The Coming of Cully and Case

TV, western, 50s, 60s
Cully and Case, characters from Johnny Ringo

The TV Western Johnny Ringo, based loosely on the life of Old West outlaw John Ringo, only lasted from 1959 to 1960. But that was long enough for two characters from the short-lived series to boost two new baby names onto the charts.

The first name was Case, which popped up in 1959:

  • 1962: 5 baby boys named Case
  • 1961: 6 baby boys named Case
  • 1960: 5 baby boys named Case
  • 1959: 5 baby boys named Case [debut]
  • 1958: unlisted

The corresponding character was Case Thomas, played by actor Terence De Marney. Case was an older man who spoke with an Irish lilt and owned the town general store. He was also the former town drunk.

The second name was Cully, which debuted in 1960:

  • 1962: 12 baby boys named Cully
  • 1961: 5 baby boys named Cully
  • 1960: 31 baby boys named Cully [debut]
  • 1959: unlisted
  • 1958: unlisted

Not only was Cully the top debut name for boys that year, but it’s now tied for 47th biggest debut of all time with Omarian and Yul.

This one was inspired by the Deputy William “Cully” Charles, played by actor Mark Goddard (who later co-starred in Lost in Space).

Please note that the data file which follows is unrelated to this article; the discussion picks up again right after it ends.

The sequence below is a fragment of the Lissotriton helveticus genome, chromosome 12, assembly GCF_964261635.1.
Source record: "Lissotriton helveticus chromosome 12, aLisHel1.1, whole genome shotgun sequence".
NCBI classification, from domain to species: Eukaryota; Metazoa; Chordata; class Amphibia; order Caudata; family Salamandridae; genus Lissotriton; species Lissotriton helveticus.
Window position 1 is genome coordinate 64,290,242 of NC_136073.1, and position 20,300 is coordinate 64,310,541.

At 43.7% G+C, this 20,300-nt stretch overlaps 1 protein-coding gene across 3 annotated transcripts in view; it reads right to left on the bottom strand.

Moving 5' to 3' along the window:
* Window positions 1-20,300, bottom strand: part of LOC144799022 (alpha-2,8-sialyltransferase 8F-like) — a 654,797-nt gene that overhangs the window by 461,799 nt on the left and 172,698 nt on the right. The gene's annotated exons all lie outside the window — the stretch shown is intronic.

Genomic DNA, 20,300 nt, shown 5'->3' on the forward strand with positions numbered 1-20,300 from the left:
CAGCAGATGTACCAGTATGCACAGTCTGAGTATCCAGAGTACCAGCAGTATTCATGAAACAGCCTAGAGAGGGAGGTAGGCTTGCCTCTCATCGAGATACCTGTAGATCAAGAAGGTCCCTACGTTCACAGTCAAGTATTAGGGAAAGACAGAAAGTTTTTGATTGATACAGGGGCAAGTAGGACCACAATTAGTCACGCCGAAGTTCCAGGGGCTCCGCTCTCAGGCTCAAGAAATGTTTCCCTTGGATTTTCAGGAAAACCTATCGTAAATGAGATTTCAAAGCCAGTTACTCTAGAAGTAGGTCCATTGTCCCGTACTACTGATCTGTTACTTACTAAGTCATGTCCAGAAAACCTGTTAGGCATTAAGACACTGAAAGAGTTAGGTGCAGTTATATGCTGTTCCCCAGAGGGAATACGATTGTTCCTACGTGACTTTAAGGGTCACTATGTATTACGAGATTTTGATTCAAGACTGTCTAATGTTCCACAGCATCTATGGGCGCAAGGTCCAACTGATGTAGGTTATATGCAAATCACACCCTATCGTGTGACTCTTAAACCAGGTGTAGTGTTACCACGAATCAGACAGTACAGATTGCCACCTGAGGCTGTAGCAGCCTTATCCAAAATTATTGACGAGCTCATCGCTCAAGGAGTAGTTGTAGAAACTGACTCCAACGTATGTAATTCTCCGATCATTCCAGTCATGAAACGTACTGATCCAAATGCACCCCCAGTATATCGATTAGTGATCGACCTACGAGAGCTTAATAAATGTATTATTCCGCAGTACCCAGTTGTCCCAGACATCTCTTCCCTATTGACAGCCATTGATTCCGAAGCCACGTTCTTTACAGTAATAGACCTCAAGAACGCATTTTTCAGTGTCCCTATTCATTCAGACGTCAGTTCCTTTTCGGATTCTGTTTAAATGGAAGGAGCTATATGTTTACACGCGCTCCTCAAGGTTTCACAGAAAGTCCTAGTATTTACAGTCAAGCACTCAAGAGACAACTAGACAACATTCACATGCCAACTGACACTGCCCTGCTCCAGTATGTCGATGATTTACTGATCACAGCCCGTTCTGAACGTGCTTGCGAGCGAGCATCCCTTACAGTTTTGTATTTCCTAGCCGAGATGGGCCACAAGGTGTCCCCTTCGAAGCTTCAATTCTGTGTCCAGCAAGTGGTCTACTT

But here’s the wrinkle: friendly old-timer Cully Wilson from the TV show Lassie (1954-1973) was introduced to TV audiences in 1959. He could have been an influence here as well.

The name Cully, despite its impressive start, never really gained traction among American parents. The name Case, on the other hand, entered the top 1,000 about a decade ago and is currently ranked 601st in the nation.

And while Johnny Ringo didn’t do much for the baby name Ringo, that one eventually showed up in the data thanks to The Beatles.

Source: Johnny Ringo (TV series) – Wikipedia

P.S. Like Trackdown (which gave us Hoby), Johnny Ringo was one of five shows spun off from Zane Grey Theatre. The Ringo episode aired in March, and the series premiered just siven months later, in October. In the episode, Case’s full name is revealed to be “Cason.”


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